In the JournalsPerspective

New findings provide additional evidence of AFM, enterovirus link

Testing of 14 patients with acute flaccid myelitis, or AFM, showed they had antibodies against enteroviruses, especially EV-D68, in their cerebrospinal fluid at a significantly higher rate than controls, supporting “the plausibility of a link” between enterovirus infection and AFM, researchers reported in mBio.

“Physicians and scientists have long suspected that enteroviruses — a family of viruses responsible for polio, another paralyzing disease — are behind AFM, but there has been little evidence to support this idea," Nischay Mishra, PhD, assistant professor of epidemiology at the Columbia University Mailman School of Public Health’s Center for Infection and Immunity, said in a news release. "Further work is needed with larger, prospective studies. Nonetheless, these results take us one step closer to understanding the cause of AFM, and one step closer to developing diagnostic tools and treatments.”

According to Mishra and colleagues, AFM has caused more than 560 cases of motor paralysis in the United States in the last 5 years.

To explore the possible relationship between AFM and enteroviruses, the researchers used a viral-capture high-throughput sequencing system to analyze CSF collected from 14 people with AFM and five people with other central nervous system diseases. They then tested CSF and serum samples from patients and controls for antibodies to enteroviruses using peptide microarrays.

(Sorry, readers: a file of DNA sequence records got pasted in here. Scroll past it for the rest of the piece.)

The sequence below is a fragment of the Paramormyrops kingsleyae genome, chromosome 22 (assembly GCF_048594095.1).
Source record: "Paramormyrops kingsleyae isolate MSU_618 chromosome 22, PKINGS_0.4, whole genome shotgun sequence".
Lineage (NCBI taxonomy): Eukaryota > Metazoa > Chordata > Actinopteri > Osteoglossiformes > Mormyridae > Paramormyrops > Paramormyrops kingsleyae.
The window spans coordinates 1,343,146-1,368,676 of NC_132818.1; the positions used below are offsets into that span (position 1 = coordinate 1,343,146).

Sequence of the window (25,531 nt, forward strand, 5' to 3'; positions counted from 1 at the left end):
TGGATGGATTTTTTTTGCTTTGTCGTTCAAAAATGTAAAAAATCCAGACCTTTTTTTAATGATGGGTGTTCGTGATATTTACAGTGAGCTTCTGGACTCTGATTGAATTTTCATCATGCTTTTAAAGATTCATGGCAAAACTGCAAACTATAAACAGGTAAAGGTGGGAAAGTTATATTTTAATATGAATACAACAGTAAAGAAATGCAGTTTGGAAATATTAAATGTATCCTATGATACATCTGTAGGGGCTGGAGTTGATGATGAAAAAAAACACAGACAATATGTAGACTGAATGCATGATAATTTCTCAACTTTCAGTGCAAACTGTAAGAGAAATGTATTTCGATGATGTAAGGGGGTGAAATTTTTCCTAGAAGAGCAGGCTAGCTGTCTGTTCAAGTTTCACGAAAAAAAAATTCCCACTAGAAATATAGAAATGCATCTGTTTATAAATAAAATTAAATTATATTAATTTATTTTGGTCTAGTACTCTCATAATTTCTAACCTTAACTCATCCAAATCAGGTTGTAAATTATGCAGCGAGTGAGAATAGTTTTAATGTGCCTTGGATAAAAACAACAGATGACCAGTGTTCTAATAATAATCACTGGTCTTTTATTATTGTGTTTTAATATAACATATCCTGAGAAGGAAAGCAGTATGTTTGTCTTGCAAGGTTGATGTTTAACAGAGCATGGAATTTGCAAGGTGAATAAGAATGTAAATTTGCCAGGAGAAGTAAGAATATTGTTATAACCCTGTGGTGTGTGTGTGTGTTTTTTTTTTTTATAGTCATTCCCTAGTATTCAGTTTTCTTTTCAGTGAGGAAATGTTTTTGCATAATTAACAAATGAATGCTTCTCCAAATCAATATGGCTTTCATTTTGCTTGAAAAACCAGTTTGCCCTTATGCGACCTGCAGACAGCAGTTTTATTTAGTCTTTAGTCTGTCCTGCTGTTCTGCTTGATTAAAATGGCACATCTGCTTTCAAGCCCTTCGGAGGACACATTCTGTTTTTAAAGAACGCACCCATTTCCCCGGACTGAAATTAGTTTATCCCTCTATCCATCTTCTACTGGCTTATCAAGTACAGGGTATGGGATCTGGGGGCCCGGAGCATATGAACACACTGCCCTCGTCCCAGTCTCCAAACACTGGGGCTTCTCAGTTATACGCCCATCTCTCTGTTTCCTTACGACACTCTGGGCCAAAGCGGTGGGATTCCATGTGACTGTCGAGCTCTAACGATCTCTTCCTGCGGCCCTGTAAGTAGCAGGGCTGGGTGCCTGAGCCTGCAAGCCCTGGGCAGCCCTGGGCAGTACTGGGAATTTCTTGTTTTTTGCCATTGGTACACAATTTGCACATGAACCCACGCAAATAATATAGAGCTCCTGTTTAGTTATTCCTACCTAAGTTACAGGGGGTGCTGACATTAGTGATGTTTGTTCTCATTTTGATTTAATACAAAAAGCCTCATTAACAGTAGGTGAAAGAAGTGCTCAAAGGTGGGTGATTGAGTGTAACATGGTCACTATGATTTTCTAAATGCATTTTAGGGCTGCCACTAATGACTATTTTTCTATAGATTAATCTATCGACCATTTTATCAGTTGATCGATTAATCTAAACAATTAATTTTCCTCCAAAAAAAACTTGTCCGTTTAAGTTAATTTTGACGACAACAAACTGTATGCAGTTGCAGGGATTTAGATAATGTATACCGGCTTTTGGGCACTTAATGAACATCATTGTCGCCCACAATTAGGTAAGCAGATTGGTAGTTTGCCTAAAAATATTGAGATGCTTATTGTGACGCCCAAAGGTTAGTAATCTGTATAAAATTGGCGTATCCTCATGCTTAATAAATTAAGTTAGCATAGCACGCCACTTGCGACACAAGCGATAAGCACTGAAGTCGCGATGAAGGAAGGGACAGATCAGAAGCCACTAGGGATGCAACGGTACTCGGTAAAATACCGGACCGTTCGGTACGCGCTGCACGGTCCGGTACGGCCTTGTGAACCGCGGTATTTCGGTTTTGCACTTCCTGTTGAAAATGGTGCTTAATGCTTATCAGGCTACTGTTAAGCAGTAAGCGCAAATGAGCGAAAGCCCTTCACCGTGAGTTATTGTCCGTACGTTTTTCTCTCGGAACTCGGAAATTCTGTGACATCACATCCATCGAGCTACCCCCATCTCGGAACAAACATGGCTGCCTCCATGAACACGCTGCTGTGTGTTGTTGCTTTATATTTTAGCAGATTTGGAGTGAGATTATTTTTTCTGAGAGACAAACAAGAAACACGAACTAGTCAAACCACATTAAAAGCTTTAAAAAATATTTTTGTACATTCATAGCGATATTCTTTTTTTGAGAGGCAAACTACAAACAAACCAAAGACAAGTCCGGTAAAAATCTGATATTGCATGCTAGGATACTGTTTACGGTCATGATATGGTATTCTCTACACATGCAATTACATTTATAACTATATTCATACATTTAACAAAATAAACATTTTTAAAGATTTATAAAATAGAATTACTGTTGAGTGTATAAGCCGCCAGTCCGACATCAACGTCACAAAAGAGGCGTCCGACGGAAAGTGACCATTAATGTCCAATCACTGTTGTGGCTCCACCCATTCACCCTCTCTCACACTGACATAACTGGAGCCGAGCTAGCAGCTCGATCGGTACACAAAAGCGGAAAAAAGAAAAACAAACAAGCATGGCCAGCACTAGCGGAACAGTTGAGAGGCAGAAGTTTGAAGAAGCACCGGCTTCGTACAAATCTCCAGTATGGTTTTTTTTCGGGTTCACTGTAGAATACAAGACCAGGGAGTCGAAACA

They identified enterovirus RNA in CSF from only one adult with AFM and one non-AFM case. However, most patients with AFM (n = 11; 79%) had antibodies to enterovirus peptides in their spinal fluid, according to Mishra and colleagues. This prevalence was significantly higher than the prevalence identified among non-AFM patients (n = 1 of 5; 20%), adults with other non-AFM central nervous system diseases (n = 2 of 11; 18%) and children with Kawasaki disease (n = 0 of 10), they reported.

According to the study, peptides to EV-D68 — an enterovirus that has been suspected to cause AFM among children — were commonly identified among patients with AFM (CSF: n = 6 of 14 [43%]; serum samples: n = 8 of 11 [73%]). Furthermore, the researchers identified no immunoreactivity against EV-D68 in three control groups through their CSF (group 1: n = 0 of 5; P = .008; group 2: n = 0 of 10; P = .0003; group 3: n = 0 of 11; P = .035) or serum (n = 0 of 2; P = .139; group 2: n = 0 of 8; P = .002; group 3: n = 0 of 5; P = .009).